Ultimately, the most important factor in identifying allergies is a child’s medical history. Your doctor must consider your child’s individual circumstances in order to develop a best guess about what foods might be acting as possible allergens. They must also use this history to select and interpret tests accordingly.
There is no need for your doctor to test foods that are not likely to be a concern. For example, about one in 12 people who are able to eat peanuts will test positive for peanut allergies. If your peanut-eating child tests positive for peanut allergy, then the test is meaningless. However, if you have a child who breaks out in hives after eating peanuts, a positive test could confirm that they are allergic. An allergist can also perform skin tests by scratching a small amount of a diluted food extract onto the skin. If a small, itchy bump develops on the scratch, the child is allergic to that particular extract. These skin and blood tests are similar with regard to their ability to detect the IgE, although sometimes one or the other might be a bit better for a specific food. The stronger the positive result, the more likely there is truly an allergy. However, the test is not a good predictor of the severity of an allergy.
The most definitive food allergy test is a gradual, doctor-supervised feeding of the suspected allergen, which is typically undertaken by an allergist. If the allergist observes an allergic reaction, the feeding is stopped and the symptoms are treated. If the child tolerates the food without exhibiting any symptoms, there is no allergy, even if the blood or skin test was positive.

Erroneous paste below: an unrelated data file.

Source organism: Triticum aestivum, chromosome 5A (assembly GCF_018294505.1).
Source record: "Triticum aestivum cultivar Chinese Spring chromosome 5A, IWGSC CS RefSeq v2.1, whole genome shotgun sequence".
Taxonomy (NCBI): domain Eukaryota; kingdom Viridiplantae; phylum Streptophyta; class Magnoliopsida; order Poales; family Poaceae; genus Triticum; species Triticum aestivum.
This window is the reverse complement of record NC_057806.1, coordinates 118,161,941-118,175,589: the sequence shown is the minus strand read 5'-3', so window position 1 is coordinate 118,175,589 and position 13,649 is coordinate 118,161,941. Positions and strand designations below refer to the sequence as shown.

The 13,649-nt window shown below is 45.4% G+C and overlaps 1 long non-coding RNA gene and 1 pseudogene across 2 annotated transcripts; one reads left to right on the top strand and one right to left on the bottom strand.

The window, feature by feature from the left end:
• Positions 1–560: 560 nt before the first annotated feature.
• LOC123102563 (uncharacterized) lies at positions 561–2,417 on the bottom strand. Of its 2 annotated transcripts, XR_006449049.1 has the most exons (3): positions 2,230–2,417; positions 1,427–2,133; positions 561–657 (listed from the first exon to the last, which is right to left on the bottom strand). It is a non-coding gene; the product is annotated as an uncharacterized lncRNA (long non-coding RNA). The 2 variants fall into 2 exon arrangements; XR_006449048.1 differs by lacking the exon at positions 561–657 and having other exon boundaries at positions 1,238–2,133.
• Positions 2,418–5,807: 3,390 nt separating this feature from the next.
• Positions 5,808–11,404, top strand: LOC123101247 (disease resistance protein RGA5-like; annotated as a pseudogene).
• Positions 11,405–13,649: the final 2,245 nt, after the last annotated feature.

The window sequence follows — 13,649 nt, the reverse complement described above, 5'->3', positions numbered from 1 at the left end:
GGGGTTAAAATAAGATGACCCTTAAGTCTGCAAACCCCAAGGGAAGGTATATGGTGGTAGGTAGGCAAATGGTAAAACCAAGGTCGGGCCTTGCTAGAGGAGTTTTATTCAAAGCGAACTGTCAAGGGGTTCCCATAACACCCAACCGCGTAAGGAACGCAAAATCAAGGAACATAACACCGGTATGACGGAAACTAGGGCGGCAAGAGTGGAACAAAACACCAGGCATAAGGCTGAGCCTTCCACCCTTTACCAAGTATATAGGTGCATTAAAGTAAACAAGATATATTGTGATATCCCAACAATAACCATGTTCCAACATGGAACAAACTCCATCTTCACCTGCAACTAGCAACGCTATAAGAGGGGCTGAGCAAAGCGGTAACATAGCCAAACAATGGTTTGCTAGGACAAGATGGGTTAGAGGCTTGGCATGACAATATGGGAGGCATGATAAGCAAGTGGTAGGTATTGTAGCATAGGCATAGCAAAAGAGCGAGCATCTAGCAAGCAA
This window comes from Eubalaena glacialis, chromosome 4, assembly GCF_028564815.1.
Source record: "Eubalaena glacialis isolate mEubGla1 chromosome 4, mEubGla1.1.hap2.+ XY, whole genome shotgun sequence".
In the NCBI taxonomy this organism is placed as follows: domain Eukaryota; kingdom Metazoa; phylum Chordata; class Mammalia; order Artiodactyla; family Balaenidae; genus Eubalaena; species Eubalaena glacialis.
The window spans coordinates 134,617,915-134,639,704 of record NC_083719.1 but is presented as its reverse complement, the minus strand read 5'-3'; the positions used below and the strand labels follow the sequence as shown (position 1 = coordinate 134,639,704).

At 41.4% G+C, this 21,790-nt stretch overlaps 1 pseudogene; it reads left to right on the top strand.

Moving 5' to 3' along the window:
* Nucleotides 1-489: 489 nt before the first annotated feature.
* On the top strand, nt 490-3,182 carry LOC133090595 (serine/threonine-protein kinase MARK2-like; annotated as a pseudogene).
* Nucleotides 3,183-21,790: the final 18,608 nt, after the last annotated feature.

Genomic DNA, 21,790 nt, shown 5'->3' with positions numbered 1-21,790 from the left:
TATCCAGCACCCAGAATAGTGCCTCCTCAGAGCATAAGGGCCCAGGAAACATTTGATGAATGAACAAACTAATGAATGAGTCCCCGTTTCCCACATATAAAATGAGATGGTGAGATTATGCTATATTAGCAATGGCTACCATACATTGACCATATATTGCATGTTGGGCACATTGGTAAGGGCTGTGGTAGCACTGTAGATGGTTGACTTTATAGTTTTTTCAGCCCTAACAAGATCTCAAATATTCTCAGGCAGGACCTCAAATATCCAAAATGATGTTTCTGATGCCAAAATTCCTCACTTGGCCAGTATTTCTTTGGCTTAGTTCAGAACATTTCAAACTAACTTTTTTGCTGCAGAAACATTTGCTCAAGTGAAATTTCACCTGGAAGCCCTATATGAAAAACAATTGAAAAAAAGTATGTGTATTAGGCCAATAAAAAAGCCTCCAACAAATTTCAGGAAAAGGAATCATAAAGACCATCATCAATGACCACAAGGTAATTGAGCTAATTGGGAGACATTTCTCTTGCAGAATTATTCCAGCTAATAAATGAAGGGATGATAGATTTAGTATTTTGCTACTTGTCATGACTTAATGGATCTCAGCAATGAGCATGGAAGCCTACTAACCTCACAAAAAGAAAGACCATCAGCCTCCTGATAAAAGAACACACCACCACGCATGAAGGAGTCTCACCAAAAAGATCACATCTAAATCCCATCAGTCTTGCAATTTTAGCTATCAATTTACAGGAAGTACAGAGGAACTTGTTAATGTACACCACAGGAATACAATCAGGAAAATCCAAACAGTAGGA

Managing a Food Allergy
A true food allergy requires that your child avoid the food in order to avoid experiencing symptoms. Additionally, you will need to learn about allergen avoidance. This means understanding how to read food labels, avoiding cross contact during meal preparation, discussing your child’s allergy at restaurants, teaching other caretakers about food allergies, and managing your child’s allergy at school or camp. There are excellent resources for learning about these steps, including Food Allergy Research & Education, the Consortium of Food Allergy Research, and the American Academy of Allergy, Asthma & Immunology, a professional allergy society.
If your doctor determines that your child’s allergy is particularly severe, he will prescribe an autoinjector for epinephrine. This medication reverses serious symptoms, giving you time to seek emergency care. Ask your doctor to explain when and how the medication is to be used and to provide you with written materials.
In summary, if you suspect that your child has a food allergy, work with your doctor to secure a diagnosis and create a treatment plan. Many childhood food allergies will resolve, so be sure to get yearly re-evaluations to discuss management and determine if the allergies have gone away.
Scott Sicherer, M.D., is a professor of pediatrics and chief of the Division of Pediatric Allergy and Immunology at Mount Sinai School of Medicine, New York. He is also a researcher in the Jaffe Food Allergy Institute at Mount Sinai. He is the author of Food Allergies: A Complete Guide for Eating When Your Life Depends on It and Understanding and Managing Your Child’s Food Allergies, both published by Johns Hopkins.